Few management decisions are more challenging than those that involve disciplinary action. It can be easy to manage employees who do everything right, but what are your options when you need to address someone who makes serious mistakes?
“It’s difficult to fire for isolated events,” admits Peter Israel of Israel Foulon LLP, a firm that specializes in employment law. As a general rule, any event will need to be considered within the context of an employee’s history with a company. “The courts have always looked at ‘dismissal with cause’ as being capital punishment. They jealously guard employee rights,” he says.
Carefully designed disciplinary actions, however, can help address and correct problems before terminations even need to be considered.
When drafting a discipline policy, Israel suggests following these steps:
-Describe jobs and expectations — Senior managers should create a clear job description for each role in the company, considering input from “front-line” managers in the process. Employees, meanwhile, should be clearly advised about their duties and any expectations that have been placed on them, including conduct accepted by the company, and the consequences of misconduct.
-Define the steps of corrective action: A discipline policy needs to clearly define any steps that will be followed in cases when corrective action is required. The most common approaches tend to start with verbal warnings, followed by written warnings, suspension with or without pay, and termination. (Without a clearly outlined policy, the suspensions could be seen by a court as constructive dismissal, Israel warns.)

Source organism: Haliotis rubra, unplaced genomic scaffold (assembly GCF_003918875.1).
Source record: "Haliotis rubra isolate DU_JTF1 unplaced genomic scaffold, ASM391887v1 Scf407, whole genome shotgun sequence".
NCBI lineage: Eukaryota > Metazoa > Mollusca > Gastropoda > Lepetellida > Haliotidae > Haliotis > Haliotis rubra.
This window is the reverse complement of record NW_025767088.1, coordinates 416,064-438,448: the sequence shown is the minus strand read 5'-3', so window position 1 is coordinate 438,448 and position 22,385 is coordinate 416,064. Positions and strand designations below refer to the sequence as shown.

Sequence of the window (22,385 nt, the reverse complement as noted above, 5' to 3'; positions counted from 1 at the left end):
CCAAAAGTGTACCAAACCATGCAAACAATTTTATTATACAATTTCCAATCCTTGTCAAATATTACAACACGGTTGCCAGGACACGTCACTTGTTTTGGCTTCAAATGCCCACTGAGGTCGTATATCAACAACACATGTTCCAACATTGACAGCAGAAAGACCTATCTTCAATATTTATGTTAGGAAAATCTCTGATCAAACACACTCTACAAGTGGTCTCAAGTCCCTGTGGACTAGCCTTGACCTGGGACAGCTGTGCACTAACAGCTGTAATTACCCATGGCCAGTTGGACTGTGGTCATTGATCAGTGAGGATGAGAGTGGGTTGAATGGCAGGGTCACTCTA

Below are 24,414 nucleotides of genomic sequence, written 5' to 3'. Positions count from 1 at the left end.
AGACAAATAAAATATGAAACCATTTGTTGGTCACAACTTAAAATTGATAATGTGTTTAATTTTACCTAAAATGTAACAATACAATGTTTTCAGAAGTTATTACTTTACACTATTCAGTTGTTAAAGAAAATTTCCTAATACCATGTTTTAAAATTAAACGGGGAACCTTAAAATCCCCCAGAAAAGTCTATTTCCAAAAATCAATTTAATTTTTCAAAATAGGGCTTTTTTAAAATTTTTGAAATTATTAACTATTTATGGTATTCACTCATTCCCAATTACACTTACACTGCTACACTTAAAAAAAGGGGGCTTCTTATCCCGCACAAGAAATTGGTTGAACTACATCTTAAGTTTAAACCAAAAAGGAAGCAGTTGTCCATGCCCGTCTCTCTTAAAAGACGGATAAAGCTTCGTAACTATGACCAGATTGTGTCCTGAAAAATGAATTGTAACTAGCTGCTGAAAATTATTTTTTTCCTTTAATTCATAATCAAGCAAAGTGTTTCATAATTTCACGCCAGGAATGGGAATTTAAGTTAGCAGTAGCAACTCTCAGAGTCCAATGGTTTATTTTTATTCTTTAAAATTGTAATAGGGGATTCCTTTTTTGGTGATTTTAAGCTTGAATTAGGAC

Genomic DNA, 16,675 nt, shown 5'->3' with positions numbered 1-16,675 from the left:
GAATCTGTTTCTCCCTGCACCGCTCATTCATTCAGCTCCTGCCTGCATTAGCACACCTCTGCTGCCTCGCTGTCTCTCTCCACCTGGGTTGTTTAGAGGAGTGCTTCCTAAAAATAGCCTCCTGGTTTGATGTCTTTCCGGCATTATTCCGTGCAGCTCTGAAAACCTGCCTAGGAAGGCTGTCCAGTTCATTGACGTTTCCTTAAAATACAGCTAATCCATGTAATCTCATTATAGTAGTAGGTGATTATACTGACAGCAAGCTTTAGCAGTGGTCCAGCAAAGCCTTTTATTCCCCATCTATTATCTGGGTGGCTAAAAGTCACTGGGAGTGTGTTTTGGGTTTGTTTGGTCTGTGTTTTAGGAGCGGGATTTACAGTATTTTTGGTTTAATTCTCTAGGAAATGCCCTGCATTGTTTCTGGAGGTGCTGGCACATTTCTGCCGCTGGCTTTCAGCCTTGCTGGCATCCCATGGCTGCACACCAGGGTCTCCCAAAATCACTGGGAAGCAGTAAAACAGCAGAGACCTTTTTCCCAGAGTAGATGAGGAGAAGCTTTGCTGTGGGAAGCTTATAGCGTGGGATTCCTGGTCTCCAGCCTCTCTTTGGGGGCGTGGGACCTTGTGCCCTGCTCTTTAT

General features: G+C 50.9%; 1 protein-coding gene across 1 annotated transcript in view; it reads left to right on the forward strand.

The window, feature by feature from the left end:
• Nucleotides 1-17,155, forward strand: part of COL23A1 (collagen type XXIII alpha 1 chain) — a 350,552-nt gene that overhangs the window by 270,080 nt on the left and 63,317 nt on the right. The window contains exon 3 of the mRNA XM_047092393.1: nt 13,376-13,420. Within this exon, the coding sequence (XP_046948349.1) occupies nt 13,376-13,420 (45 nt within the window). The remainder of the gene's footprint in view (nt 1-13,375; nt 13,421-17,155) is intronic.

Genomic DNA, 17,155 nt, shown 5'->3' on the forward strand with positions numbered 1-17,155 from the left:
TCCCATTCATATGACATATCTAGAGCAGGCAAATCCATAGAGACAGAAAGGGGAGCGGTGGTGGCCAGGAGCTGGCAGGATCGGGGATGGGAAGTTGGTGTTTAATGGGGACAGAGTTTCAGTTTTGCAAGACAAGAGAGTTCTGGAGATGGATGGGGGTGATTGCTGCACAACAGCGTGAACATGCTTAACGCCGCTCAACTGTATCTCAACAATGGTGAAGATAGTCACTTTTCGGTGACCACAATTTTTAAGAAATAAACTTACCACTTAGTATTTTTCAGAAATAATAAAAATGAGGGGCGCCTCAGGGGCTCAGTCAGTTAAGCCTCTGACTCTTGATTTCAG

-Retain your right to take immediate action: Managers should still allow themselves the opportunity to terminate an employee immediately in situations in which cause has been established.
-Monitor employees: Establishing a clear policy is only the beginning. Managers need to continue to monitor employee performance, ensuring that the workers meet required standards. Recognize good performance, and deal with poor performance in a timely fashion.
If problems persist: If verbal warnings have not been effective, a follow-up meeting and related document should offer examples of specific shortcomings, along with a corrective action plan, including any expectations that should be met within a specific period of time. Employees, meanwhile, should have a chance to add their own comments to the form and add their signature, and the date for a follow-up meeting should be established at that time. This approach offers a written record that could be needed for further disciplinary action, and establishes a consistent approach that would be taken with any employees.
If the problem is solved: When an employee has responded by meeting your requirements, be sure to confirm that achievement in writing, along with a note that stresses how they need to continue performing at that level.
If the problem continues: At this point, a final written warning will need to be delivered â€“ and it can be given to the employee within the timeframe in which they were expected to mend their ways, or at the end of the unsuccessful review. Clearly state what the employee must achieve or change in a short period of time. Employees should also be told that failure to meet the goals will lead to immediate dismissal for cause. (The latter point will be particularly important in the event of a court challenge following a dismissal.)
If the problem is still not solved: Terminate the employee for cause.
The Canadian Trucking Human Resources Council (CTHRC) is an incorporated non-profit organization with a volunteer Board of Directors that is representative of stakeholders from the Canadian trucking industry. With the conviction that the best human resources skills and practices are essential to the attainment of excellence by the Canadian trucking industry, the mission of the Council is “to assist the Canadian trucking industry to recruit, train and retain the human resources needed to meet current and long-term requirements.”
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